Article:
Contour your face with self-tanner for the most natural-looking effect

Everybody and their grandmother knows about contouring, the makeup trick that helps you give your face more definition and depth. It’s been used by drag queens for decades to create the illusion of cheekbones and a different bone structure, but it wasn’t until Kim Kardashian came along that contouring took off in the mainstream. She’s popularized bronzers and contouring sticks for face sculpting, and now, there’s a new wave of contouring products taking over: self-tanners.

TikTokers are using self-tan products to give their skin a natural-looking structure without using makeup, and the results are either subtle and beautiful or completely cringe-worthy. If you leave self-tanner on longer than advised, it can leave you looking like you have tiger stripes on your face—I unfortunately know this firsthand. When done right, though, self-tanner used to slightly contour your face can give you a sun-kissed look and a little more definition. We asked Sophie Evans, the ambassador for popular self-tanner brand St. Tropez, for tips on how to self-tan your face at home, what formulas work best, and what to do if you end up disliking your results.

How should you prep your skin to use self-tanner?

First, Evans recommends cleansing, removing your makeup, and exfoliating your skin. Then, she says, people with dry skin should use an oil-free moisturizer to quench their skin’s thirst. “Just allow a few minutes for all your products to fully absorb into the skin before applying your facial self-tanner,” Evans notes.

How should you contour your face with self-tanner?

Start out by applying a base tan. “It’s really important that your base tan formula is lighter than the formula you use for contouring,” explains Evans. “Your contours will not last if you apply the same formula, just a lot heavier for your contours. Your contours will stand out initially, but as the self-tan starts to develop and you cleanse your face for the first time, your contours will start to fade.”

Here are the steps you should take:

1Apply the base tan.


“Apply this serum all over your face and down your neck, ensuring everywhere is covered, even going under the eyes and over the eyelids, tips of the ears, and stopping just at the hairline,” says Evans. “Also, this serum won’t stain light hair since it’s a clear water tanning serum.” However, if you use a self-tanner that contains a built-in bronzer, Evans says that you should wipe off any product that has touched bleached hair and fair eyebrows to prevent staining. Once you’re done, wash your hands.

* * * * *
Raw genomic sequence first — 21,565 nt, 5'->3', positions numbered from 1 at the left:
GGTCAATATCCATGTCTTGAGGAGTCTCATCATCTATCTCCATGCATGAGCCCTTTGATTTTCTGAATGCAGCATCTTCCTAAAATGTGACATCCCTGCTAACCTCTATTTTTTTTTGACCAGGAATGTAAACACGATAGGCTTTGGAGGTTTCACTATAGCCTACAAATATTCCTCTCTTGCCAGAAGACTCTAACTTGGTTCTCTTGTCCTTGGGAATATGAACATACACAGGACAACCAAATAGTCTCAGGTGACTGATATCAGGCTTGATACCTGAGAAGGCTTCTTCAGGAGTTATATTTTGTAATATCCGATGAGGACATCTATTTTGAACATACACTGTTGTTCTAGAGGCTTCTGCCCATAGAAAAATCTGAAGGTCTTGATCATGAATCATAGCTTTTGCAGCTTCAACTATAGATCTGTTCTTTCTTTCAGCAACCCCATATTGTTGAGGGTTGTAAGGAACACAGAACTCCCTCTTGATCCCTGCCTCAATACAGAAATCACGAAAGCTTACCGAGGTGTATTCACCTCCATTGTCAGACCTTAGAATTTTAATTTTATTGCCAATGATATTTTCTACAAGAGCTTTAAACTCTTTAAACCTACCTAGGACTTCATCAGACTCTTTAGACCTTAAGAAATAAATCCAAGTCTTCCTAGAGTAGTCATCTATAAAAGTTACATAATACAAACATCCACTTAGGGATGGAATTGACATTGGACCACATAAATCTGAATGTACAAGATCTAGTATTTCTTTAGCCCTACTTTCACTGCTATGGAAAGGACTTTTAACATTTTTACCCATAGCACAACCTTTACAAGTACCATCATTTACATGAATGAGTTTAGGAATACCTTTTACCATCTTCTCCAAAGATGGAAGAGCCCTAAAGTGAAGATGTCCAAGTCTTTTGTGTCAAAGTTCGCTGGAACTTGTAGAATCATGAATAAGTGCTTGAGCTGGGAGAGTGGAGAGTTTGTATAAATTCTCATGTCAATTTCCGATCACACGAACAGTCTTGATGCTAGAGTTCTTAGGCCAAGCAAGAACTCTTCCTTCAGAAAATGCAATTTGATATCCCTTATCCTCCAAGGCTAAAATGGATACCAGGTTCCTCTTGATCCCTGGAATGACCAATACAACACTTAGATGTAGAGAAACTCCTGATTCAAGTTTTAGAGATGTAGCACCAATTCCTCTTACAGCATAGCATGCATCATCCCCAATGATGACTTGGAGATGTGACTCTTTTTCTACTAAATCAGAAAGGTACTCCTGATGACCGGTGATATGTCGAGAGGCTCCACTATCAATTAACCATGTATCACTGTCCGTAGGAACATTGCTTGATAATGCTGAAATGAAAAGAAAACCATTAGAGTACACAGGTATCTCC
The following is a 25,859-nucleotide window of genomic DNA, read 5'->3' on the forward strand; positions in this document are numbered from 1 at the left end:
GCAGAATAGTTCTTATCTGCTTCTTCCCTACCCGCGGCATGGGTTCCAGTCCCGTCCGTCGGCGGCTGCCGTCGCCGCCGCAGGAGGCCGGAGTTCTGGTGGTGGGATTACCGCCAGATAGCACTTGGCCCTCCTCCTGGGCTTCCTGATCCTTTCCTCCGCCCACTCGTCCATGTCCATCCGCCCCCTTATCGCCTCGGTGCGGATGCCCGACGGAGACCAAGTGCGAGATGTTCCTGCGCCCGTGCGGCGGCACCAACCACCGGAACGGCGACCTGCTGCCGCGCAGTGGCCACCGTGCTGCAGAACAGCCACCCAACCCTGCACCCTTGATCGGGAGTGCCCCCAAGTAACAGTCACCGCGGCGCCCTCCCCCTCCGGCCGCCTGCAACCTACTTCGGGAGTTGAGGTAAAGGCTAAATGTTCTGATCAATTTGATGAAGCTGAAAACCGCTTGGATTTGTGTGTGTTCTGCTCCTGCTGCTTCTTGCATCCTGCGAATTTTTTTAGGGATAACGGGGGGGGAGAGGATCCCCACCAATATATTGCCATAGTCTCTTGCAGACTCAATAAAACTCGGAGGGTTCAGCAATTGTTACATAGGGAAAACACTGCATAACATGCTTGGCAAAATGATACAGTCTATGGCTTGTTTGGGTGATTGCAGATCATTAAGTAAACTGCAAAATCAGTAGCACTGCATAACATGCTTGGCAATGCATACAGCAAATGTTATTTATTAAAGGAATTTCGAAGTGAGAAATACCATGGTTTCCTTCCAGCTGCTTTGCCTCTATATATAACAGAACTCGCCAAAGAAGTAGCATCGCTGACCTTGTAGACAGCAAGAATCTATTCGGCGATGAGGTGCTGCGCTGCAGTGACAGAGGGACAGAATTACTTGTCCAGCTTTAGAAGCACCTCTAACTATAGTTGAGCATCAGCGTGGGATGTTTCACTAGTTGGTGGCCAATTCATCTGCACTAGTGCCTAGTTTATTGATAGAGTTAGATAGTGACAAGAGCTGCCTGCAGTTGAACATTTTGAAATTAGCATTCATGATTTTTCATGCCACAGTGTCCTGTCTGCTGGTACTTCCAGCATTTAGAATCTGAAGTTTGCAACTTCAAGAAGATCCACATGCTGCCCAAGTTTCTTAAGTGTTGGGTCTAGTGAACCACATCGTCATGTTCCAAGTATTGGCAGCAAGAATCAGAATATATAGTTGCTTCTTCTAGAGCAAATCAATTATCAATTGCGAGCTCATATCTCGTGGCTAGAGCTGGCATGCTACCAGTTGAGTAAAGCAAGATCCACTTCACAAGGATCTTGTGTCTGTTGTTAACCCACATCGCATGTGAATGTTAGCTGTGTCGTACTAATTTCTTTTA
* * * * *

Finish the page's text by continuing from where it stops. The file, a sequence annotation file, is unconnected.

2Contour your face with self-tanner.

“For contours, the best way to apply is by using a makeup brush or a Beautyblender,” says Evans. “Pump your self-tan bronzing mousse/lotion/gel with an instant bronzer onto a clean surface—the lid of the mousse will work well. Take your brush or blender and, in the same way you apply your make-up when contouring, you will apply your self-tan: Under the cheekbone and onto the apples of your cheeks, then onto the temples and down the sides wrapping around under the jawline.”

“For intricate nose contouring and even natural eye shadow, take a smaller brush and apply with a light bounce or dab,” she continues. “If you make a mistake immediately, take a soft dry face cloth and remove it. Using a self-tan with a built-in bronzer, you will instantly see your contours. Don’t be scared to apply your contours heavy as the built-in bronzer (guide color) will be cleansed off to reveal soft natural contours and an all-over glowing face.”

Depending on the formula you use and the results you want, you’ll leave the self-tan on your skin from anywhere between 1-5 hours.


3And if you want to reverse results…

If you don’t like the effects of your newly-contoured face, Evans says that steaming and exfoliating your skin can help remove the self-tanner. “You will find it can be easily removed with an exfoliating cloth after your skin has softened from the heat, steam, and an oil-based exfoliating cleanser,” she explains.

Another option is to even out your tan by applying self-tanner all over the face to mask the uneven tone. If you prefer to wait it out, though, that works, too. Evans explains that unlike body tans, facial self-tans don’t last as long since we’re cleansing our skin and using skincare products on it daily.

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